This type of business entity is most common and preferred type while starting a business. A corporate entity is a separate legal entity from its founders, shareholders and managers. The liability of the shareholders is limited to the paid-unpaid capital that is issued as part of the company. Thus, in case of bankruptcy, the personal assets of the founders/managers are not affected. A corporate entity needs to keep record of accounts, audit their records and file an annual report and return with the registrar of companies.
- Founder’s financial liabilities are limited.
- There is proper structuring of the management-for example, who will be the managing director, etc.
- It is easy to get funding from VC’s and other sources by selling a stake (shares) of the company.
- Additional members/directors (subject to limits as specified in the Companies act, 1956) can be added to the company structure.
- Selling the company is relatively easy (legally) because the legal incorporation records, financial records, annual returns, etc. have already been filed.
- Considerable amount of time and effort required to complete the initial incorporation.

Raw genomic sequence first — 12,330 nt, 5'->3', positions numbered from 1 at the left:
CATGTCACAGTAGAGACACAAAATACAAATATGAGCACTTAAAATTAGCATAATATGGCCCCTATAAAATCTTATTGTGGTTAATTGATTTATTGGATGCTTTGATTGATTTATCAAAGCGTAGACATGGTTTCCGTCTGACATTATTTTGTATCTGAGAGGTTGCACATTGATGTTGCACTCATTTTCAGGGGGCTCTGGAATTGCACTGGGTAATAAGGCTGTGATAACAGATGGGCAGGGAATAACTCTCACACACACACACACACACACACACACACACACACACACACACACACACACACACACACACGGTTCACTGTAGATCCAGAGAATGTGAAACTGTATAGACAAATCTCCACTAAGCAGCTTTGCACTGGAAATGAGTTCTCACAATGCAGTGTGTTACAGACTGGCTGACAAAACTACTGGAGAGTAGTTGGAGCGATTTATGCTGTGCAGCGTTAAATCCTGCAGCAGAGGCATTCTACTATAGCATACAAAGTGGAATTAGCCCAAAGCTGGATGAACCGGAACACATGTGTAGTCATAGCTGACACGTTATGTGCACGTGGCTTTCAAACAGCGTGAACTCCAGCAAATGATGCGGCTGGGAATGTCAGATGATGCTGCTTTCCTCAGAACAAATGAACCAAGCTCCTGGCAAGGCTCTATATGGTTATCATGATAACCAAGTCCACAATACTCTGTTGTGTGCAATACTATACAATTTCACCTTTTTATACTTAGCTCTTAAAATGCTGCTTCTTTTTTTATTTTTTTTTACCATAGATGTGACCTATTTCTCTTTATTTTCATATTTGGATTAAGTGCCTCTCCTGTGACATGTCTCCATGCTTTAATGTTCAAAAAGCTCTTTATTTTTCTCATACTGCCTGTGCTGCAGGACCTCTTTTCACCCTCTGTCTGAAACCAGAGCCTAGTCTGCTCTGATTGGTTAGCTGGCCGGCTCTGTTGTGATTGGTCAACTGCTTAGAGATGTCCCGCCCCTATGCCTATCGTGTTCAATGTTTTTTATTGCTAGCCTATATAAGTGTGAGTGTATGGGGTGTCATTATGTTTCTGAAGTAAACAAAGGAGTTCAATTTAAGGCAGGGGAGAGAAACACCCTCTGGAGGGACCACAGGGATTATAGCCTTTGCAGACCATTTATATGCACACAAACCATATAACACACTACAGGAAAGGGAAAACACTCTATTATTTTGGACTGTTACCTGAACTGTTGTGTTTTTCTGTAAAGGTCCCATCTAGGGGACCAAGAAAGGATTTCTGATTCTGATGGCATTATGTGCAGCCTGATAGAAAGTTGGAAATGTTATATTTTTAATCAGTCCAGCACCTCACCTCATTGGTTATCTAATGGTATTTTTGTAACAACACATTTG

- Additional overhead of keeping records, having those records audited and filing annual reports.
Corporate entities are of the following two types:
1) Private Limited Company
A private company is a company which has the following characteristics:
- Shareholder’s right to transfer shares is restricted;
- The no. of shareholders is limited to fifty; and
- Restriction on raising funds from the public.
2) Public Limited Company
A public company is defined as a company which is not a private company. The following conditions apply only to a public company:
- It must have at least seven shareholders.
- A public company is not authorized to start business upon the grant of certificate of incorporation. In order to be eligible to commence business as a corporation, it must obtain another document called “Certificate of Commencement of Business”.
- A public company is required to have a minimum of three directors.
- It must hold statutory meetings & obtain government approval for the appointment of the management.
There are several other provisions contained in the Companies Act, 1956 which are applicable only to public companies and should be consulted.